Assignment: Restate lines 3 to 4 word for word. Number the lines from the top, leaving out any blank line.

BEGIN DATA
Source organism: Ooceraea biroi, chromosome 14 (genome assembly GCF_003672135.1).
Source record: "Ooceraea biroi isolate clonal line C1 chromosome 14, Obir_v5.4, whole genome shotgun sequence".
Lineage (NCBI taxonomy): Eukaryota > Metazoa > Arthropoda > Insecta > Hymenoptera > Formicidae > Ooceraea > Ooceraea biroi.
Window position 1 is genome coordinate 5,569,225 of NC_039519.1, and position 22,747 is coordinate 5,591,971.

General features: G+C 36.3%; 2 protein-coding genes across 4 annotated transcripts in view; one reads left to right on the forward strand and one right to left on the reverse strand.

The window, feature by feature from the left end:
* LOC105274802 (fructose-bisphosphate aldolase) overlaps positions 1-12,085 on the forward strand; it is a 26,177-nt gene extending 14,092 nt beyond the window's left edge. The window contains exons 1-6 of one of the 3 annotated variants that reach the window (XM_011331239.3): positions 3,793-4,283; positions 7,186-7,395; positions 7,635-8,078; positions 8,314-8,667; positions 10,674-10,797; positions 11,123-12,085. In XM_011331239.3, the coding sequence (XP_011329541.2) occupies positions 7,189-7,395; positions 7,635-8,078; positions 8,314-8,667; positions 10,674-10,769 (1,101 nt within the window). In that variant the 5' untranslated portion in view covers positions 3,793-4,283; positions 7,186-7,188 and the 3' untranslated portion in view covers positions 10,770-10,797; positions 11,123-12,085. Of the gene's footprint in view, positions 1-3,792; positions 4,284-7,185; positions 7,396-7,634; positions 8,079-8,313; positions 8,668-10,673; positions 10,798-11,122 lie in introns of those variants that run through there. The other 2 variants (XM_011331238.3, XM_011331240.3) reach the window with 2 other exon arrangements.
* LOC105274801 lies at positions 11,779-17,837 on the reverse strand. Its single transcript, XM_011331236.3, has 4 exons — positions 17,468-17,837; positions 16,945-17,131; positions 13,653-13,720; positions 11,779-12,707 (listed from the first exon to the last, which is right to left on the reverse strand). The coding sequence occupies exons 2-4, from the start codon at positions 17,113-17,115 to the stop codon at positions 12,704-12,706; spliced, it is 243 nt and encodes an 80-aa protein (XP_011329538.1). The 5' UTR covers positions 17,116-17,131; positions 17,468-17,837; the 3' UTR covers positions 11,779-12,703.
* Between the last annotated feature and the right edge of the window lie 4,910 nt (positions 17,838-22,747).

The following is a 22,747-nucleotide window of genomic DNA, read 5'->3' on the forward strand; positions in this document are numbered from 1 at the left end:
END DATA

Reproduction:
Lineage (NCBI taxonomy): Eukaryota > Metazoa > Arthropoda > Insecta > Hymenoptera > Formicidae > Ooceraea > Ooceraea biroi.
Window position 1 is genome coordinate 5,569,225 of NC_039519.1, and position 22,747 is coordinate 5,591,971.